Despite the fact that President Donald Trump is on trial in the Senate, as it’s been said many times by many people, impeachment is essentially a political process.

"Politics is really about words isn’t it? It’s about the use of language," said Peter Sokolowski, editor at large for Springfield-based Merriam-Webster. Among other duties, Sokolowski tracks traffic to their online dictionary and noted when certain words receive outsized interest all at once.

"This is by far the number one story, No question about it," he explained. "It’s been overwhelming in our lookups, certainly, in this early stage of 2020."

Here are seven impeachment-related words that Sokolowski said have risen to the top of their charts — so to speak — in recent weeks.

per • fect | adjective : being entirely without fault or defect

It is a favorite adjective of President Trump's when it comes to describing his phone call with President of Ukraine at the center of the impeachment. It seems that his repeated use of it has struck a chord.

Sokolowski said look-ups for the word saw a surge beginning in early January.

"People were checking that word" he explained. "Whether they were checking their own knowledge of that word or checking his usage. Sometimes very basic words are words that people look up."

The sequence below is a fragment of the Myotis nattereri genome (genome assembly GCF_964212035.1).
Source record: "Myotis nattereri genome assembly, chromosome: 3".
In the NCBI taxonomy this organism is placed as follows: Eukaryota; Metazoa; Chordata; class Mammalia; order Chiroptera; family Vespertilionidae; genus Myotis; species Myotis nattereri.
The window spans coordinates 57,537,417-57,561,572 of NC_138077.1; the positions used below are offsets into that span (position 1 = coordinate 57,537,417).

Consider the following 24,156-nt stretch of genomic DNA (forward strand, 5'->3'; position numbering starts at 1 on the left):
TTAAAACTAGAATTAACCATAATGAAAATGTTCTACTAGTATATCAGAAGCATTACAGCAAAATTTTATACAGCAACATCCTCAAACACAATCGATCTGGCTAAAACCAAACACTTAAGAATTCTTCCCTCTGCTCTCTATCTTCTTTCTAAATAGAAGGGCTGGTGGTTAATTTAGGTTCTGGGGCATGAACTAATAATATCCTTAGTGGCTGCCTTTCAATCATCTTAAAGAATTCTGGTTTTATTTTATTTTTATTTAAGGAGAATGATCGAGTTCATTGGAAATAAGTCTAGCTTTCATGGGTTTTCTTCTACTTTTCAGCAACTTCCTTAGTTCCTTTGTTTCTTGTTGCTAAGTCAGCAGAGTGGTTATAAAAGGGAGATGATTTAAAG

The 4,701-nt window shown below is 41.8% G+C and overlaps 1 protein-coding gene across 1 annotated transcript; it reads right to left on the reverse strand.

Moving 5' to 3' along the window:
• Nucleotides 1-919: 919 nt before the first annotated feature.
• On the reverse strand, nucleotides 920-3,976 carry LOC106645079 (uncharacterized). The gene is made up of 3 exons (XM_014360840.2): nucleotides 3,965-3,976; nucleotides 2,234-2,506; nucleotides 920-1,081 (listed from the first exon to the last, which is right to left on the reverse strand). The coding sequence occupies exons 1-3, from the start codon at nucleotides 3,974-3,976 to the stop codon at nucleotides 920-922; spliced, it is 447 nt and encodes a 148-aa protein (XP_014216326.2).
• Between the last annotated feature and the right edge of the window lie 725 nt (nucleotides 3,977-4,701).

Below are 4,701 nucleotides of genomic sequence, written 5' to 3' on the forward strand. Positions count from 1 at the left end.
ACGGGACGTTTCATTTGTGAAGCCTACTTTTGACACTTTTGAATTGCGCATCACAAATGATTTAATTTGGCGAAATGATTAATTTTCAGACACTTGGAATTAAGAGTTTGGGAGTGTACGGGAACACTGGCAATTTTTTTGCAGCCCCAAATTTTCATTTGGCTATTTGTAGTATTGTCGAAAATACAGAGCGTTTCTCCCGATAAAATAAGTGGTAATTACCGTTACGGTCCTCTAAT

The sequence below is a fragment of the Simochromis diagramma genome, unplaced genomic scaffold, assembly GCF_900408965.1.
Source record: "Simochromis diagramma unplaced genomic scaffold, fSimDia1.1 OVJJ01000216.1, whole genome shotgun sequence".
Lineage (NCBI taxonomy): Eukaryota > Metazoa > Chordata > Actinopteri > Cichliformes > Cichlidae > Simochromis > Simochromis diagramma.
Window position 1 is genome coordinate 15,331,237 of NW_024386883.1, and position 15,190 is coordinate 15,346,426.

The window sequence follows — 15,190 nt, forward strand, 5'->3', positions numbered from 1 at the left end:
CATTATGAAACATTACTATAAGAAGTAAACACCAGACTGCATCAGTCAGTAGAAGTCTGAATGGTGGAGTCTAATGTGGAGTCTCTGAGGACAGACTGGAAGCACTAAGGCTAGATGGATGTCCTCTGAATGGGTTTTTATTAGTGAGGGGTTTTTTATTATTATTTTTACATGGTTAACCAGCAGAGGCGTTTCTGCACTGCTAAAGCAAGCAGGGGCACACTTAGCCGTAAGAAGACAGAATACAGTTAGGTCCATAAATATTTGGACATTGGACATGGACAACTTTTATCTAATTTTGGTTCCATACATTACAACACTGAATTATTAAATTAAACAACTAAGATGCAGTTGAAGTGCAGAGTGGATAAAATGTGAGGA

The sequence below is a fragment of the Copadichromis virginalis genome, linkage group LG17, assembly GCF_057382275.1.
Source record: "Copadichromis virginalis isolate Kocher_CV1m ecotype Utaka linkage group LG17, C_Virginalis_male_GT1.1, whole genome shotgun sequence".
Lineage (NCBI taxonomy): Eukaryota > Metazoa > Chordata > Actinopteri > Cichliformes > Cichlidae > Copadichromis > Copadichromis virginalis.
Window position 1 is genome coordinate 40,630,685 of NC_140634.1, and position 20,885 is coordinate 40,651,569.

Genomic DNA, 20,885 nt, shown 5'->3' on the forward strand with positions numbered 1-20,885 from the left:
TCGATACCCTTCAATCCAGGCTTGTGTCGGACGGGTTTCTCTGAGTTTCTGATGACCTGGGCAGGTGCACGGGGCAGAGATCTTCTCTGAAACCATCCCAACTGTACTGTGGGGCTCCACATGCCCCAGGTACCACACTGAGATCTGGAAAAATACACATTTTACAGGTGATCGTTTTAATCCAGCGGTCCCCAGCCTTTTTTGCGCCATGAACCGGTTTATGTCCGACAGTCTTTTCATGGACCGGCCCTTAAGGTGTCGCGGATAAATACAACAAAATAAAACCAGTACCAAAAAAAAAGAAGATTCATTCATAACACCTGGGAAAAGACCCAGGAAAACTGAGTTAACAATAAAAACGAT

dil • a • to • ry | adjective: tending or intended to cause delay

Sokolowski said that words that are — or seem — technical or legal in nature often drive people to the dictionary. The impeachment story has been chock full of those types of words, including this one.

"It's kind of a lawyerly word," said Sokolowski. "It just means delayed or late."

Look-ups for the word spiked more than 7,000 percent on January 21, when Senate Minority Leader Chuck Schumer used it to explain an amendment he put forth early in the trial, saying, "We believe these witnesses and documents would provide the evidence they're looking for without being dilatory or letting the trial drag on for too long."

en • gross | transitive verb: : to prepare the usually final handwritten or printed text of (an official document)

"Clearly not a word that most people use, and so that word was looked up," said Sokolowski of the word.

It had its moment in the sun Jan. 15, the day the Democrats in the House of Representatives held their official engrossment ceremony where they signed the physical articles of impeachment and brought them to the Senate.

"The engrossing of a document means to prepare the text of a bill or treaty or other official document for the official reading in a legislature," said Sokolowski. "It's an inside the beltway term. It's very much a technical term of the parliamentary procedure of Congress."

te • mer • i • ty | noun: : unreasonable or foolhardy contempt of danger or opposition

This SAT-vocabulary-style word was used by White House counsel Pat Cipollone during his opening arguments in the Senate impeachment trial.